White night, dark station

October 3, 2007

This past Saturday night was Nuit Blanche Toronto, “a free all-night contemporary art thing.” The original Nuit Blanche was held in Paris in 2002, and since then the idea has spread to cities around the globe. The success of last year’s Nuit Blanche in Toronto convinced the organizers to make it an annual event.

Without a doubt, it was one of the most fun and interesting things I’ve done since I moved to Toronto this year. It’s events like this and Pedestrian Sundays in Kensington Market that really make me love this city.

One of my favourite exhibitions was The Ghost Station installation by Kristen Roos. It was a sound installation in Toronto’s abandoned subway station, Lower Bay Station.

Lower Bay Station, Toronto’s ghost station, is used as a vessel to contain sounds that are within and below the threshold of human hearing - infrasound and tactile sound - where sound is felt rather than heard. Low frequencies created by cars and subways are contributors to the cacophony of infrasonic noise that exists deep below the rumbling of the city. These tactile sounds have also been associated with paranormal activity and ghost sightings.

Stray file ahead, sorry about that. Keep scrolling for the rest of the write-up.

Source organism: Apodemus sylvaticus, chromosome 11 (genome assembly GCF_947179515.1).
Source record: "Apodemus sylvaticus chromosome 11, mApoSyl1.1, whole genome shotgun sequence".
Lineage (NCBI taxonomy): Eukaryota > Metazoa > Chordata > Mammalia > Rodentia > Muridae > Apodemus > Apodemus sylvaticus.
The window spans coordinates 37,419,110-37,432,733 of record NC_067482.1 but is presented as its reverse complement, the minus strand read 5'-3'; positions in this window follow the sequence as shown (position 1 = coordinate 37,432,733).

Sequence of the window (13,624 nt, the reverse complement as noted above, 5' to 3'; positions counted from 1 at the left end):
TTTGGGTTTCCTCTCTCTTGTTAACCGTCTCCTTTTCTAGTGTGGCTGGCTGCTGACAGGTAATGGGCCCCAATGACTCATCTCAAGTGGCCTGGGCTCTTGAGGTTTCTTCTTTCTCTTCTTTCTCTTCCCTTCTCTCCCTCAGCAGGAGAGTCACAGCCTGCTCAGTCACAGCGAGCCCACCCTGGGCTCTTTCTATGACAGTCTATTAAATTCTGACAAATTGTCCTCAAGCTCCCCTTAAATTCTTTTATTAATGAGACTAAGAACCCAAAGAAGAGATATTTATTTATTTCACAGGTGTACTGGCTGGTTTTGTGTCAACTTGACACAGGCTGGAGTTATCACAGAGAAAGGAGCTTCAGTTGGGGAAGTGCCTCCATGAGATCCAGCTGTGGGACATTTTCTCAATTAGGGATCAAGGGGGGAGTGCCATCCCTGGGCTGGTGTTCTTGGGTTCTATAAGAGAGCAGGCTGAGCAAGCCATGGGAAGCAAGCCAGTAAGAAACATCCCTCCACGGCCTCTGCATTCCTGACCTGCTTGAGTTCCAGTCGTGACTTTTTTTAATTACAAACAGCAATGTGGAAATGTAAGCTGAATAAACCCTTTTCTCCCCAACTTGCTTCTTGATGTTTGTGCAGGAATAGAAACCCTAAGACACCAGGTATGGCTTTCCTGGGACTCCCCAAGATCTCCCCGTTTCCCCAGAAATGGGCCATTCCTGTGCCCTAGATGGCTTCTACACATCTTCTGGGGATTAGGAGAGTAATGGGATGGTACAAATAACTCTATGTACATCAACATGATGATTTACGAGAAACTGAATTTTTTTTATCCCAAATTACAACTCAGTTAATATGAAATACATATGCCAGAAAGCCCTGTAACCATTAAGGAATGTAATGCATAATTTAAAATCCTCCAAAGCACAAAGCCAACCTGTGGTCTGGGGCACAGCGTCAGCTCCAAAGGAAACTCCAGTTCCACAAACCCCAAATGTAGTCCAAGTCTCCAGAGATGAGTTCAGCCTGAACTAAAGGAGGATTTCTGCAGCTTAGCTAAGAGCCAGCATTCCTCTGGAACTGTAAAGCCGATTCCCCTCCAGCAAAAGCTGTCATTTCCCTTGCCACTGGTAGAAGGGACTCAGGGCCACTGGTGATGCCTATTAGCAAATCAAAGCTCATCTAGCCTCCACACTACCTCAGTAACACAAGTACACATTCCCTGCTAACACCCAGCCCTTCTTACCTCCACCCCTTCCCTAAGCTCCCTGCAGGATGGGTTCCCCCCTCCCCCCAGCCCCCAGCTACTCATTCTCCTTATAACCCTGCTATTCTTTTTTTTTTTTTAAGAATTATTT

The Ghost Station

It was cool just to be in Lower Bay, which is generally closed to the public. But the rumbling, rattling, and thumping sounds, as well as the sounds of active trains running overhead, gave the whole place a creepy, surreal feel.

Speaking of the Toronto subway, I recently ran across a cool article by Joe Clark: Inscribed in the Living Tile: Type in the Toronto Subway. If you’re not from Toronto, or not a typography geek like me, you might not know that Toronto has a unique font that is used in a lot of its signage:

TTC Subway font 1 TTC Subway font TTC Subway font 3

Joe’s article talks about the history of the TTC subway font (the designer is unknown) and the TTC’s lack of typographic consistency:

You might not expect something typographically unique to come out of Toronto, a B-tier city that stands in the shadow of A-tier cities even in the minds of some residents. But the margins are where originality can thrive, and the typography of the Toronto subway is a prime example. It is also an example of subverting, ignoring, and actively destroying a special typographic heritage – quite an achievement considering that the type involved is almost a foot high and permanently sandblasted into subway walls.

Thanks to Ryan Lowe (via Hey! Heads Up) for the tip.